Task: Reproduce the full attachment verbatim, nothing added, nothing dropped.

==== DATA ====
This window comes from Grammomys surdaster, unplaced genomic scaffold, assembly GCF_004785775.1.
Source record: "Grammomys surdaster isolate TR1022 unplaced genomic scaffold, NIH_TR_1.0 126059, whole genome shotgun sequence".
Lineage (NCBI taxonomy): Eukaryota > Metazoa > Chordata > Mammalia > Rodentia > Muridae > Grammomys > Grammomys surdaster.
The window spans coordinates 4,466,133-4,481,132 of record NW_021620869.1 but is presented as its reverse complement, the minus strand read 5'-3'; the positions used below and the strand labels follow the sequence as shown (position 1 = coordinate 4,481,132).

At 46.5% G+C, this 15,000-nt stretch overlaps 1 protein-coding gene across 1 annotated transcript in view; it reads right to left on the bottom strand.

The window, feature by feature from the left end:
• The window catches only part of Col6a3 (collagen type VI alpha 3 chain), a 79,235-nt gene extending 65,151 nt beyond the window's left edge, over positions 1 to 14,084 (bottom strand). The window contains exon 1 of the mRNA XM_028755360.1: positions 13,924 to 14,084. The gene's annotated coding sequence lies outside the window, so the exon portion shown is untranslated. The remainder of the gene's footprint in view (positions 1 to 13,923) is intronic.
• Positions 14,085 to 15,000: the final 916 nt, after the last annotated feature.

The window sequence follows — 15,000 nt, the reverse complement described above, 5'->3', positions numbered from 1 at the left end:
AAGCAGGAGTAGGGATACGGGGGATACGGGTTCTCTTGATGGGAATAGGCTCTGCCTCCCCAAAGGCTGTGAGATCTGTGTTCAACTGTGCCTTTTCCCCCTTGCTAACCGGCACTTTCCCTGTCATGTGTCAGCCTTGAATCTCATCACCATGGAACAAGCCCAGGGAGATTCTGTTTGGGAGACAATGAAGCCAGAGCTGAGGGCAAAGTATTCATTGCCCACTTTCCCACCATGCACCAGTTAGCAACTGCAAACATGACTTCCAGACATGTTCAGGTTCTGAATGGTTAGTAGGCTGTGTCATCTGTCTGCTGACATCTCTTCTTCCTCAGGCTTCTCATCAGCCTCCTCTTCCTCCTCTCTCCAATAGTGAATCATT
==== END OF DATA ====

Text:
This window comes from Grammomys surdaster, unplaced genomic scaffold, assembly GCF_004785775.1.
Source record: "Grammomys surdaster isolate TR1022 unplaced genomic scaffold, NIH_TR_1.0 126059, whole genome shotgun sequence".
Lineage (NCBI taxonomy): Eukaryota > Metazoa > Chordata > Mammalia > Rodentia > Muridae > Grammomys > Grammomys surdaster.
The window spans coordinates 4,466,133-4,481,132 of record NW_021620869.1 but is presented as its reverse complement, the minus strand read 5'-3'; the positions used below and the strand labels follow the sequence as shown (position 1 = coordinate 4,481,132).

At 46.5% G+C, this 15,000-nt stretch overlaps 1 protein-coding gene across 1 annotated transcript in view; it reads right to left on the bottom strand.

The window, feature by feature from the left end:
• The window catches only part of Col6a3 (collagen type VI alpha 3 chain), a 79,235-nt gene extending 65,151 nt beyond the window's left edge, over positions 1 to 14,084 (bottom strand). The window contains exon 1 of the mRNA XM_028755360.1: positions 13,924 to 14,084. The gene's annotated coding sequence lies outside the window, so the exon portion shown is untranslated. The remainder of the gene's footprint in view (positions 1 to 13,923) is intronic.
• Positions 14,085 to 15,000: the final 916 nt, after the last annotated feature.

The window sequence follows — 15,000 nt, the reverse complement described above, 5'->3', positions numbered from 1 at the left end:
AAGCAGGAGTAGGGATACGGGGGATACGGGTTCTCTTGATGGGAATAGGCTCTGCCTCCCCAAAGGCTGTGAGATCTGTGTTCAACTGTGCCTTTTCCCCCTTGCTAACCGGCACTTTCCCTGTCATGTGTCAGCCTTGAATCTCATCACCATGGAACAAGCCCAGGGAGATTCTGTTTGGGAGACAATGAAGCCAGAGCTGAGGGCAAAGTATTCATTGCCCACTTTCCCACCATGCACCAGTTAGCAACTGCAAACATGACTTCCAGACATGTTCAGGTTCTGAATGGTTAGTAGGCTGTGTCATCTGTCTGCTGACATCTCTTCTTCCTCAGGCTTCTCATCAGCCTCCTCTTCCTCCTCTCTCCAATAGTGAATCATT